The first words you speak when you start a presentation are very important. This is your chance to capture your audience’s attention and let them know that your talk is not going to be just another cluttered slide show.
To use this precious moment, you do not want to do, what many speakers do (and what I have done too many times myself). You do not want to thank the organizers for this opportunity, you do not want to read aloud your presentation title, and you do not want to say “I am going to talk about…”
None of the above captures your audience’s attention, and the first words are all about capturing attention.
Now, sometimes you might be in a setting where it’s custom to start by thanking the organizers. You don’t want to appear rude or ungratefull by skipping it. But make sure that the “Thank you” is not part of the start of your talk. Thank the organizers briefly, then pause and look at the audience. Then you start your talk.
So how do you capture attention?
You should make an interesting intro for your talk. In the intro, you should state WHY what you are going to talk about is important and worth listening to. To be honest, I think this part is hard, and I have to step out of my comfort zone to do this—it’s not the normal way to start a scientific talk, so it will make you stand out. Standing out is a good thing when you want people’s attention, but it’s also scary and uncomfortable at first. In the end, it’s all about practice, and learning how to start your presentation is an important step towards becoming a good speaker and presenter.
Let’s get more concrete.
First, you need to write an intro for your presentation, and then you need to memorize it and practice how to say it. There are two parts of your presentation you should always memorize: the beginning and the end. In the beginning, you capture your audience’s attention, and in the end, you repeat the most important parts—the parts your audience should remember.
As an example of an intro, here’s how I started my last scientific presentation (while showing a blank black slide):
“Vastly different diseases such as hereditary brain calcification, salmonella infections, and Alzheimer’s disease have one thing in common: The vasculature is involved in their development and progression. So if we can learn to manipulate the vasculature—both its growth and its barriers— then that could have a major impact. One way to approach this big goal is to start by trying to understand the little details of how the vasculature is developed. Today, I will talk about one such detail. And that is …..”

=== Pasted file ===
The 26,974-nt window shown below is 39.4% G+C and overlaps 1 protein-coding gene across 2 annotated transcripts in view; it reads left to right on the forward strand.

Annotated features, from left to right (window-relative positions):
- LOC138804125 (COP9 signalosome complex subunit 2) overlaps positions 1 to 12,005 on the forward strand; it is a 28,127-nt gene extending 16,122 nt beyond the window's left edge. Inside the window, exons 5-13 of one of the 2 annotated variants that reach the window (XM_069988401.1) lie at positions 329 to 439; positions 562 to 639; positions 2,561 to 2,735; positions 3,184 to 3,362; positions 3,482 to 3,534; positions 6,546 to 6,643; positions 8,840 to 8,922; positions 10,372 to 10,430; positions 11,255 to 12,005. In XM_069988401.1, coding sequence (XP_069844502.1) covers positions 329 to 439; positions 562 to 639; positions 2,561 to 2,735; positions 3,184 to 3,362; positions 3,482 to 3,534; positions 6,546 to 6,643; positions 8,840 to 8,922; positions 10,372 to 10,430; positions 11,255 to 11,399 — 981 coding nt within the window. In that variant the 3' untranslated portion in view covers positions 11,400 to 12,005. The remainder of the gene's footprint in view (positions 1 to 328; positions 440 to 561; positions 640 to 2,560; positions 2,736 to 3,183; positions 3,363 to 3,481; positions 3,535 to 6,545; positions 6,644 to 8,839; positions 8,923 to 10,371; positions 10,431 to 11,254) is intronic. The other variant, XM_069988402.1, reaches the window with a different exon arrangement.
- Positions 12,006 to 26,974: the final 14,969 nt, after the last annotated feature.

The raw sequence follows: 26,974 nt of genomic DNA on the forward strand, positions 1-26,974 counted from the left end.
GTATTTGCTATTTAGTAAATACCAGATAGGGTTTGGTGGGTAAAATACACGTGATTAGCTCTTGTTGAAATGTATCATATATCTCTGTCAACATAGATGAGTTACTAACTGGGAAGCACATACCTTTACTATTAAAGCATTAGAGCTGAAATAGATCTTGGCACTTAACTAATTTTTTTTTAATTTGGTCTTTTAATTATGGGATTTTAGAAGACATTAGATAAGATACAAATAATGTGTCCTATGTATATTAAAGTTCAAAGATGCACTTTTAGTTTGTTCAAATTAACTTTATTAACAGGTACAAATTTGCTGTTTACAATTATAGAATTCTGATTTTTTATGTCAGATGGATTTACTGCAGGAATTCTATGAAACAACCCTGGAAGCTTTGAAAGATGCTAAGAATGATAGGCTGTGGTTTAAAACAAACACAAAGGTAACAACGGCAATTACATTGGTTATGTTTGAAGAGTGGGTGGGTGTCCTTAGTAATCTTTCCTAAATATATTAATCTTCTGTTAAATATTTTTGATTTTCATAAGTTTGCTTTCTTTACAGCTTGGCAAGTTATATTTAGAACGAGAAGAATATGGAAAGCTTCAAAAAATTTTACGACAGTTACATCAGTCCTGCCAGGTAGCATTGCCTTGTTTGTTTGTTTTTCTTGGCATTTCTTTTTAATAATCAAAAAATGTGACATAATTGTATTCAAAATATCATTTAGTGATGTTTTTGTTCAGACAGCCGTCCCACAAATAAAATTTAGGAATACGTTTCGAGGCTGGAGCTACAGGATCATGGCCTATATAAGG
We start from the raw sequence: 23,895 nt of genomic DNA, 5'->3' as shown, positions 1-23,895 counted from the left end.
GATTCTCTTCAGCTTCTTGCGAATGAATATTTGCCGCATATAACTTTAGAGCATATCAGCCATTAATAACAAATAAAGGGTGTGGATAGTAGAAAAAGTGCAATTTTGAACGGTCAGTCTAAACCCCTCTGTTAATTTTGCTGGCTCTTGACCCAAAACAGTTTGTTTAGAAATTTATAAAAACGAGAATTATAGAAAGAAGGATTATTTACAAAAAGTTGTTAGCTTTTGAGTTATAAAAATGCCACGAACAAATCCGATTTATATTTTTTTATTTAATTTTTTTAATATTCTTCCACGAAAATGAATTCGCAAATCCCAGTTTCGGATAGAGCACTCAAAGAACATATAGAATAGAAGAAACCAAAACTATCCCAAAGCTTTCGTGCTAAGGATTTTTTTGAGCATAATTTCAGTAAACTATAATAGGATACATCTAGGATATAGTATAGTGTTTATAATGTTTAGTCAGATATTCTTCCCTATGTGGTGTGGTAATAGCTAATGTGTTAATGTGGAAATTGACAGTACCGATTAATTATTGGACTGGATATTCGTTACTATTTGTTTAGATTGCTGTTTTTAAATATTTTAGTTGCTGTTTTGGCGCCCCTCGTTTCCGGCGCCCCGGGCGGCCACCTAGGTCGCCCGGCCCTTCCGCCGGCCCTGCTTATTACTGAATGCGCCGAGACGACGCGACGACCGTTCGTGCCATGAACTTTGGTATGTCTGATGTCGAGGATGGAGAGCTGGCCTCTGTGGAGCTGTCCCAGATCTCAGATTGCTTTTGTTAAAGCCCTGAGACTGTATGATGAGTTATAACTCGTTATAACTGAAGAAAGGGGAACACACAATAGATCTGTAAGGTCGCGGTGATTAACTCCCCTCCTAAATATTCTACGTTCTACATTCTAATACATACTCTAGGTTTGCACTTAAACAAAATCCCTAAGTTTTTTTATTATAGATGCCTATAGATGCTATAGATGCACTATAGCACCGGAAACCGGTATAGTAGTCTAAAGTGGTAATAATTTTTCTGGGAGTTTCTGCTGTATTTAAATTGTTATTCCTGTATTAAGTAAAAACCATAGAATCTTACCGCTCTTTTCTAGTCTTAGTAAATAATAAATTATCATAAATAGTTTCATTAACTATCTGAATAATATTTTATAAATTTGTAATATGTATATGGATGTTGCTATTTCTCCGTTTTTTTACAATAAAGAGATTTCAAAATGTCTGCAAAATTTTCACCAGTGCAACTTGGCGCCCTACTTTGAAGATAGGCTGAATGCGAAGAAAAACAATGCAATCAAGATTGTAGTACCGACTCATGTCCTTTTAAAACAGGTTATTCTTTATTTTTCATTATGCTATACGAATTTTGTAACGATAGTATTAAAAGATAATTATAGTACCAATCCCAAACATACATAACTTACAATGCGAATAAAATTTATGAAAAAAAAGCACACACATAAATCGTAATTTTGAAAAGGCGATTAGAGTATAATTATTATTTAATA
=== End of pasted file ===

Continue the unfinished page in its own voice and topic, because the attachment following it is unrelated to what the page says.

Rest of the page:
So why did I structure my intro like this?
Many, including an earlier version of me, might have skipped the intro and said something like: “Today I am going to talk about the role of X signaling in Y regulation.”
Does that capture your attention? It certainly does not capture mine.
To capture attention, I instead started by stating WHY this research I am going to present is important. It’s important because it plays a role in vastly different diseases, and if we learn more about this, it could have a major impact. I’m saying all this to convince my audience that what comes next is worth listening to.
I’m still learning how to build a captivating intro. The above example is not the “Gold Standard.” But the beauty of daring to start with an attention grabbing intro, even if it’s just mildly captivating, is that it will outshine many of your fellow presenters who are still reading their titles out loud.
If you put a little effort into writing an intro and you dare to stand out, then you can quickly outshine the average presenter and grab your audience’s attention from the start.